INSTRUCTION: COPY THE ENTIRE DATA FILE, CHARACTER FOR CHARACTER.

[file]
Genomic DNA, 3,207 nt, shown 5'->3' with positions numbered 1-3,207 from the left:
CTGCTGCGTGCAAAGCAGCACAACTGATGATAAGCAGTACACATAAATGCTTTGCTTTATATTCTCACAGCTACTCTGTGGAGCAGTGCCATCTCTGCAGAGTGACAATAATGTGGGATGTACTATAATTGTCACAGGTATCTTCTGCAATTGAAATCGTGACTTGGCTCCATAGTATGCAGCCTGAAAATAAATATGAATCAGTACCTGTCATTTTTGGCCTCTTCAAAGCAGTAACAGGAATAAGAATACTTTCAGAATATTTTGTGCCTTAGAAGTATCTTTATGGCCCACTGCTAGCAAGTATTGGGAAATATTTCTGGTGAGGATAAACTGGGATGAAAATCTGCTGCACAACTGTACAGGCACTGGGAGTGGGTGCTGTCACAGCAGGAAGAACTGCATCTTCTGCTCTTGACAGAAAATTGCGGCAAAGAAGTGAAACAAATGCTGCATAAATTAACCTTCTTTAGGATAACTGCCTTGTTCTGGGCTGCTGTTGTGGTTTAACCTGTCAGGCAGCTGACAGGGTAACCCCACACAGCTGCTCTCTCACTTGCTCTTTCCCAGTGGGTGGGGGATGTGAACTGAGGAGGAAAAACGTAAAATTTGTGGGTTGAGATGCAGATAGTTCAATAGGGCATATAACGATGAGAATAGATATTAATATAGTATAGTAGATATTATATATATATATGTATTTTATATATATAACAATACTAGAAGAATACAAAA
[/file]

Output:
Genomic DNA, 3,207 nt, shown 5'->3' with positions numbered 1-3,207 from the left:
CTGCTGCGTGCAAAGCAGCACAACTGATGATAAGCAGTACACATAAATGCTTTGCTTTATATTCTCACAGCTACTCTGTGGAGCAGTGCCATCTCTGCAGAGTGACAATAATGTGGGATGTACTATAATTGTCACAGGTATCTTCTGCAATTGAAATCGTGACTTGGCTCCATAGTATGCAGCCTGAAAATAAATATGAATCAGTACCTGTCATTTTTGGCCTCTTCAAAGCAGTAACAGGAATAAGAATACTTTCAGAATATTTTGTGCCTTAGAAGTATCTTTATGGCCCACTGCTAGCAAGTATTGGGAAATATTTCTGGTGAGGATAAACTGGGATGAAAATCTGCTGCACAACTGTACAGGCACTGGGAGTGGGTGCTGTCACAGCAGGAAGAACTGCATCTTCTGCTCTTGACAGAAAATTGCGGCAAAGAAGTGAAACAAATGCTGCATAAATTAACCTTCTTTAGGATAACTGCCTTGTTCTGGGCTGCTGTTGTGGTTTAACCTGTCAGGCAGCTGACAGGGTAACCCCACACAGCTGCTCTCTCACTTGCTCTTTCCCAGTGGGTGGGGGATGTGAACTGAGGAGGAAAAACGTAAAATTTGTGGGTTGAGATGCAGATAGTTCAATAGGGCATATAACGATGAGAATAGATATTAATATAGTATAGTAGATATTATATATATATATGTATTTTATATATATAACAATACTAGAAGAATACAAAA